Amphibian Host and Skin Microbiota Response to a Common Agricultural Antimicrobial and Internal Parasite
Natural Sciences and Mathematics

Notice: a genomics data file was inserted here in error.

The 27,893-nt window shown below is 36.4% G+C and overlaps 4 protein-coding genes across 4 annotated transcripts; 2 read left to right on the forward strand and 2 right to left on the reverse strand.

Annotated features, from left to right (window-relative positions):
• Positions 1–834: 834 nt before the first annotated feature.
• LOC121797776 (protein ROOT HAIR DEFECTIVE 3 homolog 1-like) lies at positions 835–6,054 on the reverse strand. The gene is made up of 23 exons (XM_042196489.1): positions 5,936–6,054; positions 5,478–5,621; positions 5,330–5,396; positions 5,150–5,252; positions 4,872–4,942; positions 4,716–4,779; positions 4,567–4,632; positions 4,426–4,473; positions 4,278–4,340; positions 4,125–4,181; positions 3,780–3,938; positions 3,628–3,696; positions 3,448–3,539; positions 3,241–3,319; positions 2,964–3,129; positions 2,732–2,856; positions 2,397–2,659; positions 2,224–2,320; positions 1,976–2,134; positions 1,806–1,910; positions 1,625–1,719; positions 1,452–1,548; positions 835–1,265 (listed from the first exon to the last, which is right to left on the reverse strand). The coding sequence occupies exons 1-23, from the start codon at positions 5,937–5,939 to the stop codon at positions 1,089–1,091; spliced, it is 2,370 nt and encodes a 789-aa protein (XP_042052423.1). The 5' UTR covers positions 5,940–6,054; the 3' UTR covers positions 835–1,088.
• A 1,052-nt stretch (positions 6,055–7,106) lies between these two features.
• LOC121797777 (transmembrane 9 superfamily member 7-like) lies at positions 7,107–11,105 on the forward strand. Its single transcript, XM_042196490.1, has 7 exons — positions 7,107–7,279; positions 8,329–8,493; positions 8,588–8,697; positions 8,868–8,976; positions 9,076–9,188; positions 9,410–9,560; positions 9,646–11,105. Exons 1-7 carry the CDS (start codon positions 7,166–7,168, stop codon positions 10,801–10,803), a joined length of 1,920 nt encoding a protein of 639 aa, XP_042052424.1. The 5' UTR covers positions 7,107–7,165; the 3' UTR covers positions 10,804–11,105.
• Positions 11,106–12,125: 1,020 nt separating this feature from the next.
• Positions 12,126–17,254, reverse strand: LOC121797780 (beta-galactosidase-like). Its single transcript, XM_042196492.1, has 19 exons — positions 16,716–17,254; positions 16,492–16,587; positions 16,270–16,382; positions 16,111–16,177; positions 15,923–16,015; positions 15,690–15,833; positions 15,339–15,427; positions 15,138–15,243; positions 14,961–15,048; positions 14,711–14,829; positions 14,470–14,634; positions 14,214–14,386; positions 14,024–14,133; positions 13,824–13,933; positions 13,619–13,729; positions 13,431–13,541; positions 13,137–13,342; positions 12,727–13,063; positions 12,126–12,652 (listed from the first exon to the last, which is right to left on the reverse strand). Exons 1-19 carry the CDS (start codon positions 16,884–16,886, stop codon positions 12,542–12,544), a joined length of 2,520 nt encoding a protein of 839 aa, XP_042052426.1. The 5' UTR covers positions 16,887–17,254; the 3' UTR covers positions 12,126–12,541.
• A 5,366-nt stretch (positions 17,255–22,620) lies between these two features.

Holistic approaches that simultaneously characterize responses of both microbial symbionts and their hosts to environmental shifts are imperative to understanding the role of microbiotas on host health. Using the northern leopard frog (Lithobates pipiens) as our model, we investigated the effects of a common trematode (family Echinostomatidae), a common agricultural antimicrobial (Sulfadimethoxine; SDM), and their interaction on amphibian skin microbiota and amphibian health (growth metrics and susceptibility to parasites). In the trematode-exposed individuals, we noted an increase in alpha diversity and a shift in microbial communities. In the SDM-treated individuals, we found a change in the composition of the skin microbiota similar to those induced by the trematode treatment. Groups treated with SDM, echinostomes, or a combination of SDM and echinostomes, had higher relative abundances of OTUs assigned to Flavobacterium and Acinetobacter. Both of these genera have been associated with infectious disease in amphibians and the production of anti-pathogen metabolites. Similar changes in microbial community composition between SDM and trematode exposed individuals may have resulted from stress-related disruption of host immunity. Despite changes in the microbiota, we found no effect of echinostomes and SDM on host health. Given the current diseaseand pollution-related threats facing amphibians, our study highlights the need to continue to evaluate the influence of natural and anthropogenic stressors on host-associated microbial communities.
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